Digital Human Rights – International Academic Conference (Paris edition)
Website : https://drsummit.org/
Like climate change, biodiversity loss or major pandemics threatening humankind, the digital age, if not regulated, can represent a systemic hazard for our civilizations. It is becoming increasingly urgent to define a new social contract for data.
Digital Human Rights is an International Academic Conference promoting legal and technological standards enforcing Digital Human Rights.
It will take place on October 22 and will bring together a variety of actors interested in the topic of data transfer respectful of human rights.
Who we are
Digital Human Rights is an initiative led by actors from the academic, legal and business worlds. Its members are present all over the world (Boston, Paris, Helsinki, Algiers, Tunis, Dakar, Moscow, Hong Kong…). They actively work towards technological and legal standards requiring data actors to respect Digital Human Rights.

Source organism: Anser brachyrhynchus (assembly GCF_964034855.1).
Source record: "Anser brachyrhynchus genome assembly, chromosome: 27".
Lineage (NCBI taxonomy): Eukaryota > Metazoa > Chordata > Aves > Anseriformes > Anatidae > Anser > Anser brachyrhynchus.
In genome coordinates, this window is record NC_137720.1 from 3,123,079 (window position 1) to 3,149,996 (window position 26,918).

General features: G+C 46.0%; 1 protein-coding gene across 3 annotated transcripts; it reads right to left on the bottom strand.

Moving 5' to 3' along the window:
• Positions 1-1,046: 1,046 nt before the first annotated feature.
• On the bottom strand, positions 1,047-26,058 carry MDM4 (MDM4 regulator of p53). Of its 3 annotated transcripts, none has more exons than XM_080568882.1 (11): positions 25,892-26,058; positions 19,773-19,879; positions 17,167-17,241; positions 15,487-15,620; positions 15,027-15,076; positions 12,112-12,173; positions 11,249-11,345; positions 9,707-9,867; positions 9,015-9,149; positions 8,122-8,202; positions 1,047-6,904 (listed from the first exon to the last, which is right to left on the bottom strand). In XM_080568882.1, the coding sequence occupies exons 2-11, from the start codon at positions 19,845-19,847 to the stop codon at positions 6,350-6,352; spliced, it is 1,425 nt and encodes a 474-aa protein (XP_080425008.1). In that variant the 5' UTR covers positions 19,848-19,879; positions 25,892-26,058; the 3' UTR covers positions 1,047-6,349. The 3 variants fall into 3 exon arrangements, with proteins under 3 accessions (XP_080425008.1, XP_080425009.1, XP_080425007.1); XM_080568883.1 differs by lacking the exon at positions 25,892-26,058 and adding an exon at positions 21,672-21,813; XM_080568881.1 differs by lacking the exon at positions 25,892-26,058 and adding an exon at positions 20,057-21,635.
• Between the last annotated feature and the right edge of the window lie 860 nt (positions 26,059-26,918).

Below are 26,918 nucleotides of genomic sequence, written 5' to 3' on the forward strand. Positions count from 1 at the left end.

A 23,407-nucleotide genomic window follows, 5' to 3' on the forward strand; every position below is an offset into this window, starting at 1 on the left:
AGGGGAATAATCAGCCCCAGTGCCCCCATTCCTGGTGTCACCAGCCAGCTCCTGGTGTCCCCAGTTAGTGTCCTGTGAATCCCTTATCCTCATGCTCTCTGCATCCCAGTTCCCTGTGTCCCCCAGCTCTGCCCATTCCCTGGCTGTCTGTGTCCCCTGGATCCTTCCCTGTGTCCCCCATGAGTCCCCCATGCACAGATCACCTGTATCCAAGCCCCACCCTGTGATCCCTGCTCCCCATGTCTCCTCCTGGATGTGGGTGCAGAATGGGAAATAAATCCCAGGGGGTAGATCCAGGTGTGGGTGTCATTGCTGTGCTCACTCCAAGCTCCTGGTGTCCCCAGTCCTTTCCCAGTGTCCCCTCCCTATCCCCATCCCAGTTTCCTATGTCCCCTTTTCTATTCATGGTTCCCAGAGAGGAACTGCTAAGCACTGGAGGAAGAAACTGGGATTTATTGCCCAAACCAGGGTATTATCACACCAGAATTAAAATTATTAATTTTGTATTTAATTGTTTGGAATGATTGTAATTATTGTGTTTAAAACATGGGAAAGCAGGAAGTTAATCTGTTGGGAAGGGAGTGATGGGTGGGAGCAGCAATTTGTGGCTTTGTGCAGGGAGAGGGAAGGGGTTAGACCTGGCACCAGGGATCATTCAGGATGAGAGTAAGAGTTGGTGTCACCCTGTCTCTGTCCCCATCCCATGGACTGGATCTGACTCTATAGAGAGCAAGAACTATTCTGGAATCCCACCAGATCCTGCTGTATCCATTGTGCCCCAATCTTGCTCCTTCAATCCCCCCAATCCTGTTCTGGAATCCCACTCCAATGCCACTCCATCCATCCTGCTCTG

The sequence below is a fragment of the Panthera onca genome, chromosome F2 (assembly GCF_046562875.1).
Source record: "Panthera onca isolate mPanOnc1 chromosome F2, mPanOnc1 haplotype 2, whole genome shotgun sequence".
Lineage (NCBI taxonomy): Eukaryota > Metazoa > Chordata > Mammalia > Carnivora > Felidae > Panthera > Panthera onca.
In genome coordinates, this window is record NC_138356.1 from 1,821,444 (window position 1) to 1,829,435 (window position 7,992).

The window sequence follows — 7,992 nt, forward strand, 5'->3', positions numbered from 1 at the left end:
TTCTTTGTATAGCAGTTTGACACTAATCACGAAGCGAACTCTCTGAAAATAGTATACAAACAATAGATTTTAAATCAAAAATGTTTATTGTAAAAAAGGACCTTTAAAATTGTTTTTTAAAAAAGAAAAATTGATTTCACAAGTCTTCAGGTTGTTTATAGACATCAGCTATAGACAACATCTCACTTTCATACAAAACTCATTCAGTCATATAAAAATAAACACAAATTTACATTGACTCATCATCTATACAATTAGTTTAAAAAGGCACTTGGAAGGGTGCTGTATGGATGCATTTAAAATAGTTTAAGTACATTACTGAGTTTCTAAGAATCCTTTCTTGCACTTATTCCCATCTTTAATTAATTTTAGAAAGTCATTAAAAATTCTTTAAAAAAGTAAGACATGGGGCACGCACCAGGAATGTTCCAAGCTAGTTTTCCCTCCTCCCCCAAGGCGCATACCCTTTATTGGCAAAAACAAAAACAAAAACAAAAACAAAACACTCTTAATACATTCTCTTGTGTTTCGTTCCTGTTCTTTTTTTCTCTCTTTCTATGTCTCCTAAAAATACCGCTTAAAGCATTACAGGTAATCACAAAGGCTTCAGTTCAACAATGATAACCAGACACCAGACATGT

We must move forward, without fear or conservatism, towards a regulated digital world, full of promise and progress. Philosophers, political decision-makers, economic actors, supported by lawyers, researchers and technicians have a prominent role to play here in both to think of the safeguards and to open up the field of the possible in the service of a harmonious human life benefiting all of us.
As with the worldwide initiative, which led to the Paris Climate Agreement, it is crucial and even urgent to develop a political vision and strong societal support around these issues. We drive a multi-stakeholder framework effort to develop a Declaration of Digital Fundamental Rights and its actual expressions in all sectors of our daily lives (agri-food, health, education, energy & housing, mobility and citizenship) through Data Standards.
TOPICS AND APPROACH
Digital Human Rights academic conference proposes to explore the future of a data-based human daily life through 6 central topics, analysed through the lens of data governance.
Housing & Energy
These 6 topics will be analysed through the lens of data governance:
Who has the right to share what sort of data, in what way and at what cost?
What role does public authority have in data collection, use and exchange?
What rights do individuals have to be able to exercise in the context of data use/exchange?